Use this URL to cite or link to this record in EThOS: http://ethos.bl.uk/OrderDetails.do?uin=uk.bl.ethos.561089
Title: Assessing and understanding individual differences in music perception abilities
Author: Law, Lily
Awarding Body: University of York
Current Institution: University of York
Date of Award: 2012
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Abstract:
A common approach for determining musical competence is to rely on information about individuals’ extent of musical training, but relying on musicianship status fails to identify musically untrained individuals with musical skill, as well as those who, despite extensive musical training, may not be as skilled. To counteract this limitation, the working aim of this thesis was to develop a new test battery (The Profile of Music Perception Skills; PROMS) that measures perceptual musical skills across multiple domains: tonal (melody, pitch), qualitative (timbre, tuning), temporal (rhythm, rhythmto- melody, accent, tempo), and dynamic (loudness). The development and validation of the PROMS are presented in studies 1 to 4. Overall, the PROMS has satisfactory psychometric properties for the composite score and fair to good coefficients for the individual subtests. Convergent validity was established with the relevant dimensions of Gordon’s Advanced Measures of Music Audiation and Musical Aptitude Profile (melody, rhythm, tempo), the Musical Ear Test (rhythm), and sample instrumental sounds (timbre). Criterion validity is evidenced by a sizeable relationship between test performance and a composite of various indicators of musical proficiency as well as discriminant validity by a generic auditory discrimination task. The application of the PROMS in examining the structure of music perception mechanism is also presented. In particular, the relationship between music perception skills and non-musical abilities is explored in Study 4. The results suggest that the interrelationships among the various subtests could be accounted for by two higher order factors, sensory and structural music processing; the structural processing skill is related to short-term and working memory. Rhythm perception (rhythm and rhythm-to-melody subtests) also shows significant correlation with general mental ability. An Internet study with the PROMS was conducted to examine whether the findings of controlled studies can be replicated with a more diverse population and uncontrolled environment. Most of the findings of the controlled studies were replicated in the Internet study with several exceptions that are reported in Study 5. A brief version of the full PROMS is proposed as a timeefficient approximation of the full version of the battery.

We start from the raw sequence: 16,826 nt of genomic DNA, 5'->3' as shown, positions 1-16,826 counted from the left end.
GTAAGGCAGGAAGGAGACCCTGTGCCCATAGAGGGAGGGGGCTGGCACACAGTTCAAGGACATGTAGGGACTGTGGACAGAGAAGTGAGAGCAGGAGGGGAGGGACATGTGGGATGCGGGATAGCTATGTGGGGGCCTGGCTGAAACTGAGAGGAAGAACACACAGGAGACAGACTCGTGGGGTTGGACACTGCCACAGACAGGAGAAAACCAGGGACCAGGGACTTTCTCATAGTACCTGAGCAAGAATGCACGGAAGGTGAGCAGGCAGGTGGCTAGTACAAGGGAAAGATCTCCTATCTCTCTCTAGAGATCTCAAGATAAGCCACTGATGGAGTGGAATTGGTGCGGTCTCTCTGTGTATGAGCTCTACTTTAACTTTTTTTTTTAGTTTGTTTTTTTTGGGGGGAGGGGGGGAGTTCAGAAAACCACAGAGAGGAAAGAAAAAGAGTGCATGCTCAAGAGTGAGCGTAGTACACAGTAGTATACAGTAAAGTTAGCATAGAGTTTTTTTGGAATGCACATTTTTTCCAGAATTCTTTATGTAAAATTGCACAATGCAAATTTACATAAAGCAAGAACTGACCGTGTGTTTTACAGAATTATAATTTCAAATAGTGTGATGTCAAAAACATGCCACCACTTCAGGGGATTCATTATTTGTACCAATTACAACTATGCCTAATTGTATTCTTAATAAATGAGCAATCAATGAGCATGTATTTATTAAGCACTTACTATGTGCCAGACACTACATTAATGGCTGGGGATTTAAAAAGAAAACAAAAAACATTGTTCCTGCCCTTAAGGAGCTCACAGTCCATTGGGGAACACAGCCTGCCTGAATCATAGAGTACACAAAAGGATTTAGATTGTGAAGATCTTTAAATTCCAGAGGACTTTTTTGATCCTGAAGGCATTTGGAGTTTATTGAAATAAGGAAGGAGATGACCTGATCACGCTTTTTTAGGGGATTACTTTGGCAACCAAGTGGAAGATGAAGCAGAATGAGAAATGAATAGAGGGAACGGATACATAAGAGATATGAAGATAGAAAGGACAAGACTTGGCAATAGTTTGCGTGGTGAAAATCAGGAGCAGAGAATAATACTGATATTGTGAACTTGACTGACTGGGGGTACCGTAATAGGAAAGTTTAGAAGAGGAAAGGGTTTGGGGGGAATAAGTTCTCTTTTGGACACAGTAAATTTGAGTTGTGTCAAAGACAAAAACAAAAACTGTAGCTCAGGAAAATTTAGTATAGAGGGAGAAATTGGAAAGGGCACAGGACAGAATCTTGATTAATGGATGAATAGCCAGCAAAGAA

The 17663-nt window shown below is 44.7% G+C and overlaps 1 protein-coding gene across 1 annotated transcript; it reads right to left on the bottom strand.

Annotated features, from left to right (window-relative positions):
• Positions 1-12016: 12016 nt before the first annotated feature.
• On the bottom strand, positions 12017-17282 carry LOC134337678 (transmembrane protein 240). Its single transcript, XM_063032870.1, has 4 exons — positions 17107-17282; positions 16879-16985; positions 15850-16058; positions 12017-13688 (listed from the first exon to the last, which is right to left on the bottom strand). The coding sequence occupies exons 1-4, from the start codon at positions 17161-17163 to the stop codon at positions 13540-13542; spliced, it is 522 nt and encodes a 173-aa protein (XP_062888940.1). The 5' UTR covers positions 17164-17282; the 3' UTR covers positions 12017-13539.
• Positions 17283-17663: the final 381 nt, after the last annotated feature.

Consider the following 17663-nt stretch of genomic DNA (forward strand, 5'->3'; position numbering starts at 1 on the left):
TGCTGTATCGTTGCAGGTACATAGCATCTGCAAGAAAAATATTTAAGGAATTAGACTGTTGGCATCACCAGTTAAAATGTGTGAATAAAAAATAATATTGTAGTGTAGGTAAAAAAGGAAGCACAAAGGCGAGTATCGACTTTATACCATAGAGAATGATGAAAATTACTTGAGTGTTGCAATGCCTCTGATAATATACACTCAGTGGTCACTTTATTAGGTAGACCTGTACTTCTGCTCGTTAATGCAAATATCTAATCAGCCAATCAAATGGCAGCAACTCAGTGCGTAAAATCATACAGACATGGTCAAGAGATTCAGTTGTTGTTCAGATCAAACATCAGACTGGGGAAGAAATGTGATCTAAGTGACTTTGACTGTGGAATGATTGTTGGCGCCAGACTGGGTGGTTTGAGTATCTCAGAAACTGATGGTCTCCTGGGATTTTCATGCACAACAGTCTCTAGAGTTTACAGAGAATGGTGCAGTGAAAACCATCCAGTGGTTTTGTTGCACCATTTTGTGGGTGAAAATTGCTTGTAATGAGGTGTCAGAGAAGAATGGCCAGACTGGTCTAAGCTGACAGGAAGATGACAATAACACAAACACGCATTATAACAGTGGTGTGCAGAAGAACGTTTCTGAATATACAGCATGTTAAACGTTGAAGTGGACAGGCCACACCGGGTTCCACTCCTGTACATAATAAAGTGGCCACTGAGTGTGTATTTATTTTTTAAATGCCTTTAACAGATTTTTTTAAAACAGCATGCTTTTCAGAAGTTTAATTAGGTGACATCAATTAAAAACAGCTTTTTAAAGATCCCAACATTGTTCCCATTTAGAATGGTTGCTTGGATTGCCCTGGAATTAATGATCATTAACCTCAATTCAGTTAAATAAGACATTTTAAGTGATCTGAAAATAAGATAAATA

Supervisor: Zentner, Marcel Sponsor: Not available
Qualification Name: Thesis (Ph.D.) Qualification Level: Doctoral
EThOS ID: uk.bl.ethos.561089  DOI: Not available
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